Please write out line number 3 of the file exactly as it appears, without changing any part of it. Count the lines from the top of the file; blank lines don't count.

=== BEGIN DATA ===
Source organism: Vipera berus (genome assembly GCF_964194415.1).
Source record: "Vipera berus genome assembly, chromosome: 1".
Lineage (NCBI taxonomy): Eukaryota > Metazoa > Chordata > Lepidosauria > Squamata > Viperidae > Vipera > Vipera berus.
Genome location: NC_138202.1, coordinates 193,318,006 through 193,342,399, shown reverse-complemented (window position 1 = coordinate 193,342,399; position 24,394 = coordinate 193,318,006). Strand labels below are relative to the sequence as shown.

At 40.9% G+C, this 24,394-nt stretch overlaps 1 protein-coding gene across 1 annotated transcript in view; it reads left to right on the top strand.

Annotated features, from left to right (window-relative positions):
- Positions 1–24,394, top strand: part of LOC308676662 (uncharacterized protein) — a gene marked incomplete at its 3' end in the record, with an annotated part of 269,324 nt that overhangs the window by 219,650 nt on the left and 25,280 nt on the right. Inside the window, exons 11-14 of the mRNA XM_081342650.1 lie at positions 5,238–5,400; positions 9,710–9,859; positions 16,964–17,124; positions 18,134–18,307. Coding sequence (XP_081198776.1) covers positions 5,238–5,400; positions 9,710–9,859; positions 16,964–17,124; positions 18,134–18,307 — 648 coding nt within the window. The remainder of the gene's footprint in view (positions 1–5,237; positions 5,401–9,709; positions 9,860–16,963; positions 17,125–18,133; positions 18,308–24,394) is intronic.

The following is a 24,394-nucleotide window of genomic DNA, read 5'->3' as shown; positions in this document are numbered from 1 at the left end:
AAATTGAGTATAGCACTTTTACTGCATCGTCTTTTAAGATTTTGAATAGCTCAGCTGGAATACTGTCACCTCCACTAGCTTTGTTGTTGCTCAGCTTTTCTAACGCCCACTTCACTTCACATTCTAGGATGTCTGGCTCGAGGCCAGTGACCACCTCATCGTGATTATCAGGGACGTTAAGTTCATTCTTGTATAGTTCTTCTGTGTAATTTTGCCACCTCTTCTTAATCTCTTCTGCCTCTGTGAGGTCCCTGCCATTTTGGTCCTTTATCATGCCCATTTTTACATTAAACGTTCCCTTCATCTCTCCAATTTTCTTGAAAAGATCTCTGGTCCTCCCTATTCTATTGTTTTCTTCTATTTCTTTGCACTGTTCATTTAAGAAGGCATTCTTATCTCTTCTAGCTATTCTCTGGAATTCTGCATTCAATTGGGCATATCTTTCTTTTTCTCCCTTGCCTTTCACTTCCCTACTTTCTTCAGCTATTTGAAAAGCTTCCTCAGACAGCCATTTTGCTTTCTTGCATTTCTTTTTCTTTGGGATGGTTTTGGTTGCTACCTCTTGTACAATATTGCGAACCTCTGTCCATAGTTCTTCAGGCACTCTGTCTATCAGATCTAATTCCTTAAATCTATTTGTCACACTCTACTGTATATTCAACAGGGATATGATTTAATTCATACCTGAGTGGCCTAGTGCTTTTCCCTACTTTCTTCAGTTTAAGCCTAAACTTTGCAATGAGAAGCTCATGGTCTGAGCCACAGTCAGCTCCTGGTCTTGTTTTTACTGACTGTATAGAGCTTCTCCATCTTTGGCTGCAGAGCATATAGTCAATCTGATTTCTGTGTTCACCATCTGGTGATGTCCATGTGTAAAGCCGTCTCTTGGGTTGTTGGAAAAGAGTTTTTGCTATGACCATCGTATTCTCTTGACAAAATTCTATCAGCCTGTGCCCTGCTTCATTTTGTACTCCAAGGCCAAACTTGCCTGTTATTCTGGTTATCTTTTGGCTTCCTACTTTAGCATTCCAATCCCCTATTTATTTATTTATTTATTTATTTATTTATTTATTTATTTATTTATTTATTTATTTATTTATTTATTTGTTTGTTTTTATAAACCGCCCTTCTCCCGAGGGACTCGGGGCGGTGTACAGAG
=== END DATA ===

Lineage (NCBI taxonomy): Eukaryota > Metazoa > Chordata > Lepidosauria > Squamata > Viperidae > Vipera > Vipera berus.